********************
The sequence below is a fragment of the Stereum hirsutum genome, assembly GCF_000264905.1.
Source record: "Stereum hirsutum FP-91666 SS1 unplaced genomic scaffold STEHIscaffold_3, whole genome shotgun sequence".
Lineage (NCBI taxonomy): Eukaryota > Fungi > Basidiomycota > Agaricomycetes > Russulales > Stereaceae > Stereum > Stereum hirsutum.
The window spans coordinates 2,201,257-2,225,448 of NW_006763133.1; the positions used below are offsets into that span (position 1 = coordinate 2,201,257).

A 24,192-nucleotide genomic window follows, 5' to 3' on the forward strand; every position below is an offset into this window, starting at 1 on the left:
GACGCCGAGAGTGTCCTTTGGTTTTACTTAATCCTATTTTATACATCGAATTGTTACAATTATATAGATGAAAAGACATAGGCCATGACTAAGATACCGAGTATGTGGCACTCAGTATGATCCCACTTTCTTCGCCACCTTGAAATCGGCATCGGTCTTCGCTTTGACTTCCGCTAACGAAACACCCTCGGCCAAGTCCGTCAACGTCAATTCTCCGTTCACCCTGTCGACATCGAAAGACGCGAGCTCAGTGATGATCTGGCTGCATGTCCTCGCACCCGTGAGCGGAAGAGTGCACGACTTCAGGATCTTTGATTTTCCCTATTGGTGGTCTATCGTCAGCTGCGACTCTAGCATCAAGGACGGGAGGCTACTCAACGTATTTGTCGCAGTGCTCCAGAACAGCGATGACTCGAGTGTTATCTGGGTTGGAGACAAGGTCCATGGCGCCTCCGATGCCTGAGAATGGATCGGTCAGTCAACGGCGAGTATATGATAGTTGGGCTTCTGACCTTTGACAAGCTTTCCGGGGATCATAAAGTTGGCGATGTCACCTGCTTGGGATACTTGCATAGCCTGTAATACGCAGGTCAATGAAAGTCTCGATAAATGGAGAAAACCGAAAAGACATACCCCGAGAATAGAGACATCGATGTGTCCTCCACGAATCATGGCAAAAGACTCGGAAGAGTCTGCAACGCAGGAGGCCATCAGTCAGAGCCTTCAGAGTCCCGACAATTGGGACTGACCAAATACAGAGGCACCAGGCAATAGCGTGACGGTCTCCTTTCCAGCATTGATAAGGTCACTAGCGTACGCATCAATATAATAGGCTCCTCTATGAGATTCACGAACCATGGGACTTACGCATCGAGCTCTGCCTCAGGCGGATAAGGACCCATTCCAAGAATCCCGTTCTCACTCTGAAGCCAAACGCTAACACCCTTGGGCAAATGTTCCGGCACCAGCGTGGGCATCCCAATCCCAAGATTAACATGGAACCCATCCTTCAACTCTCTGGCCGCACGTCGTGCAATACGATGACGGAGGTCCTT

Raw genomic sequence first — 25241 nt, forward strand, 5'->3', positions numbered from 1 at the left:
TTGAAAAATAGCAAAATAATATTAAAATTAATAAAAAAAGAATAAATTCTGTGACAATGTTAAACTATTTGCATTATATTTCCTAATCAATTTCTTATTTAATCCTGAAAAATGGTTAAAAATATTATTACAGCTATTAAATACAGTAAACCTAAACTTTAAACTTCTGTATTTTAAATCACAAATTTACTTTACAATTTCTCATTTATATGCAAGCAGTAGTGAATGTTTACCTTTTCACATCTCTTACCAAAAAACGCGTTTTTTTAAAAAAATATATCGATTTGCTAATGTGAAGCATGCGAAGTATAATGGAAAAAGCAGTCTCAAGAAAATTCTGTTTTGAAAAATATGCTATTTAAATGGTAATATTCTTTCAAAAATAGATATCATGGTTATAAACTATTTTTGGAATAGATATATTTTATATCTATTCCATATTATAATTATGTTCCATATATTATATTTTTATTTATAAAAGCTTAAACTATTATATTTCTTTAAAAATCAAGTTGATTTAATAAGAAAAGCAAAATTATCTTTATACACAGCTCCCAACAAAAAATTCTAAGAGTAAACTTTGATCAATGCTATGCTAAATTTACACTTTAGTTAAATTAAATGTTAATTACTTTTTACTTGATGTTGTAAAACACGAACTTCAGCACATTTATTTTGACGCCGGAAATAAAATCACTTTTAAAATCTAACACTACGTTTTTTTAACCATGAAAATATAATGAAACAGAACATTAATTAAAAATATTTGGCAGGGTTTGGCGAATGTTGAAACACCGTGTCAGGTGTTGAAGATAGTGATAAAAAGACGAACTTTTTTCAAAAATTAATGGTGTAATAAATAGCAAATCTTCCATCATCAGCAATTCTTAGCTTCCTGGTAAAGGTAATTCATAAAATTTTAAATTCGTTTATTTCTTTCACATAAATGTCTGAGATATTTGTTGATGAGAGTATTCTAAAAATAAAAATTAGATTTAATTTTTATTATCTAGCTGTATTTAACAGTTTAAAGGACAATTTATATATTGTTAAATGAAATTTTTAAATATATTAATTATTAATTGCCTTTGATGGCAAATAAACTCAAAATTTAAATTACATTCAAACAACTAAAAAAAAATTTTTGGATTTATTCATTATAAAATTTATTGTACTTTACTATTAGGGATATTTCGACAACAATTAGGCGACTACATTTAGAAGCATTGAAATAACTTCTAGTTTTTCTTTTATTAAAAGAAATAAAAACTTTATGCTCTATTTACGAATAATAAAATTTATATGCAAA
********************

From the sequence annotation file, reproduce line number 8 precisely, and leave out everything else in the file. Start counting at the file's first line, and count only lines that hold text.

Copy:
TTGAAAAATAGCAAAATAATATTAAAATTAATAAAAAAAGAATAAATTCTGTGACAATGTTAAACTATTTGCATTATATTTCCTAATCAATTTCTTATTTAATCCTGAAAAATGGTTAAAAATATTATTACAGCTATTAAATACAGTAAACCTAAACTTTAAACTTCTGTATTTTAAATCACAAATTTACTTTACAATTTCTCATTTATATGCAAGCAGTAGTGAATGTTTACCTTTTCACATCTCTTACCAAAAAACGCGTTTTTTTAAAAAAATATATCGATTTGCTAATGTGAAGCATGCGAAGTATAATGGAAAAAGCAGTCTCAAGAAAATTCTGTTTTGAAAAATATGCTATTTAAATGGTAATATTCTTTCAAAAATAGATATCATGGTTATAAACTATTTTTGGAATAGATATATTTTATATCTATTCCATATTATAATTATGTTCCATATATTATATTTTTATTTATAAAAGCTTAAACTATTATATTTCTTTAAAAATCAAGTTGATTTAATAAGAAAAGCAAAATTATCTTTATACACAGCTCCCAACAAAAAATTCTAAGAGTAAACTTTGATCAATGCTATGCTAAATTTACACTTTAGTTAAATTAAATGTTAATTACTTTTTACTTGATGTTGTAAAACACGAACTTCAGCACATTTATTTTGACGCCGGAAATAAAATCACTTTTAAAATCTAACACTACGTTTTTTTAACCATGAAAATATAATGAAACAGAACATTAATTAAAAATATTTGGCAGGGTTTGGCGAATGTTGAAACACCGTGTCAGGTGTTGAAGATAGTGATAAAAAGACGAACTTTTTTCAAAAATTAATGGTGTAATAAATAGCAAATCTTCCATCATCAGCAATTCTTAGCTTCCTGGTAAAGGTAATTCATAAAATTTTAAATTCGTTTATTTCTTTCACATAAATGTCTGAGATATTTGTTGATGAGAGTATTCTAAAAATAAAAATTAGATTTAATTTTTATTATCTAGCTGTATTTAACAGTTTAAAGGACAATTTATATATTGTTAAATGAAATTTTTAAATATATTAATTATTAATTGCCTTTGATGGCAAATAAACTCAAAATTTAAATTACATTCAAACAACTAAAAAAAAATTTTTGGATTTATTCATTATAAAATTTATTGTACTTTACTATTAGGGATATTTCGACAACAATTAGGCGACTACATTTAGAAGCATTGAAATAACTTCTAGTTTTTCTTTTATTAAAAGAAATAAAAACTTTATGCTCTATTTACGAATAATAAAATTTATATGCAAA